Participants in defined contribution plans aren’t handling those plans well enough to see them through retirement.

That’s according to the latest installment of the Ready! Fire! Aim? research series from J.P. Morgan Asset Management, which finds that, continuing a decade-long trend, participants are failing to save enough, taking loans from their plans and withdrawing large amounts from the plan shortly after retiring.

There’s good news and bad news in the report, with auto-enrollment succeeding at expanding participant engagement being good news. It’s particularly effective among younger participants, with more than half of 25-year-olds now investing in a plan having been automatically enrolled.

But the bad news about auto-enrollment is that, if not coupled with auto-escalation, it fails to get passive participants to up their ante. Says the report, “A sizable segment of participants are starting average contributions at a minimum 3.3% rate and failing to take any action other than what the plan sponsor makes on their behalf to increase contributions.”

Also bad news: Even those who come in at the higher end of the salary range just aren’t putting enough away. And “only wealthier participants at the higher end of the average contribution rate spectrum are even approaching the savings rate of at least 10% recommended by many industry experts,” the report adds.

Other problems include loans — with middle-income earners the most likely to take them — and big withdrawals on retirement, with lower-income workers most likely to take larger post-retirement withdrawals compared with their better-paid colleagues.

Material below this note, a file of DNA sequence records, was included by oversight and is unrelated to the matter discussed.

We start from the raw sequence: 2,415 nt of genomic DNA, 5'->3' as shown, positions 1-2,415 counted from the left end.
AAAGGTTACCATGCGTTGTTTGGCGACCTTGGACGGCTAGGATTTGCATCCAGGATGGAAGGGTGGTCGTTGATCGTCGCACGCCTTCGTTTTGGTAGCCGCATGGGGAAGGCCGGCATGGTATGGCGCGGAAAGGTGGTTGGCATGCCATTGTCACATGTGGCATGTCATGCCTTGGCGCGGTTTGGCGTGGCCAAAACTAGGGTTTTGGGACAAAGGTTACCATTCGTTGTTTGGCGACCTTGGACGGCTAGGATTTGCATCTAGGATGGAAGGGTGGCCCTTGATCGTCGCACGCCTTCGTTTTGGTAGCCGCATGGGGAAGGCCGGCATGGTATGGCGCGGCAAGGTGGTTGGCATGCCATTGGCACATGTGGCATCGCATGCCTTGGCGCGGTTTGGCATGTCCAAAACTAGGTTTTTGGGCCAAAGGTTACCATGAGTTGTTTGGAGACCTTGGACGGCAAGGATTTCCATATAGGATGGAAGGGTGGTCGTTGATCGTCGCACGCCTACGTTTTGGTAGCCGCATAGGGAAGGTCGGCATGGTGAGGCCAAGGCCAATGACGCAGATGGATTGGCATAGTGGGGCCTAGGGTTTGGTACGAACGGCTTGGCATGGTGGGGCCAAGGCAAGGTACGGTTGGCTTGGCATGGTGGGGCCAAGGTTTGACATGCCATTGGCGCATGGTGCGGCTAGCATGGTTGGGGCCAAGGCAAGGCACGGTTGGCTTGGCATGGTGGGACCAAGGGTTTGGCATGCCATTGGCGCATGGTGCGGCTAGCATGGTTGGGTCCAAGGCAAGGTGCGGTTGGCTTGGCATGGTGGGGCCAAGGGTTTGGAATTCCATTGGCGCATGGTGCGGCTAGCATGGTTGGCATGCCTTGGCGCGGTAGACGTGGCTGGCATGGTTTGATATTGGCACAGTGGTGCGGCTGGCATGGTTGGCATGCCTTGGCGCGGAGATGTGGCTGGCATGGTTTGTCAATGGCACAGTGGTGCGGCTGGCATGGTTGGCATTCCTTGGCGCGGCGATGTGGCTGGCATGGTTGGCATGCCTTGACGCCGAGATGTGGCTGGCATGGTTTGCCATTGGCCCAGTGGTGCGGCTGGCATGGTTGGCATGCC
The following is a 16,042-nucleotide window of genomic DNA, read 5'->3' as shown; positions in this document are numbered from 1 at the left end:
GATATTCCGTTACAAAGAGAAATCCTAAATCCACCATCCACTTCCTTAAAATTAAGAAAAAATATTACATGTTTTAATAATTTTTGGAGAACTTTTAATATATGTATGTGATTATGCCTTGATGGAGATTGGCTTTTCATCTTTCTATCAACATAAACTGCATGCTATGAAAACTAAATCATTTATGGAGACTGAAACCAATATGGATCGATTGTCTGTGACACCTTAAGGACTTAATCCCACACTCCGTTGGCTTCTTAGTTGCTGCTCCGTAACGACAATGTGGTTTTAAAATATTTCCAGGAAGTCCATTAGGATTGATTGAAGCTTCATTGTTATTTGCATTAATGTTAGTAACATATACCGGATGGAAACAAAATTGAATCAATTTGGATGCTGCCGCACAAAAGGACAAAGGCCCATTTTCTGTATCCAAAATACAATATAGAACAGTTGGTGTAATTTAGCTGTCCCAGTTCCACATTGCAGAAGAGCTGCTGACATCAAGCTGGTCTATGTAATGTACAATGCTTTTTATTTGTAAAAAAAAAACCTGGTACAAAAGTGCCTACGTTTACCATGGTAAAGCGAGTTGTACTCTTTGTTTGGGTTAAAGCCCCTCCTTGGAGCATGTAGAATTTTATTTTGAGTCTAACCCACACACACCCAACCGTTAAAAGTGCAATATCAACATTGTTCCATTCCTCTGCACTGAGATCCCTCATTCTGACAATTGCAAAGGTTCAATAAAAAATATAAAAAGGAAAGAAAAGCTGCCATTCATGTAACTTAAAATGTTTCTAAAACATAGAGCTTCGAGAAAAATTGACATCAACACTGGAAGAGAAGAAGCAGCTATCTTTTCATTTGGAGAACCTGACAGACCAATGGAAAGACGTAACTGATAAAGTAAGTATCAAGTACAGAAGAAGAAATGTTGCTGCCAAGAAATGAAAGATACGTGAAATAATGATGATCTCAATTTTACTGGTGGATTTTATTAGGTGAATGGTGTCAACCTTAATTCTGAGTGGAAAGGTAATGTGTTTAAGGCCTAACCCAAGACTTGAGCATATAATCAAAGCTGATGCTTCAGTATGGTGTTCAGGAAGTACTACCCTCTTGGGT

And one more issue: Most participants take big withdrawals soon after retiring, with the average participant withdrawing more than 55% in any given year at or soon after retirement. In fact, research shows that withdrawals once participants reach 59½ were substantially higher than general industry expectations. Also, only 28% of participants are still in their retirement plan three years after retirement.

Sponsors, the report suggests, need to do more than just keep employees in the plan. They also need to better educate workers, particularly at the lower and middle salary ranges, as well as put in place auto-escalation features and auto-enrollment, too, if they don’t already have it.

In addition, target-date fund design “needs to take into account the personal nature of retirement spending in the years leading up to retirement and immediately after,” particularly since investors don’t all behave the same way and the suitability of existing TDFs may vary for participants depending on whether they cash out their accounts right away, roll them over into other accounts or use them to fund higher post-retirement spending.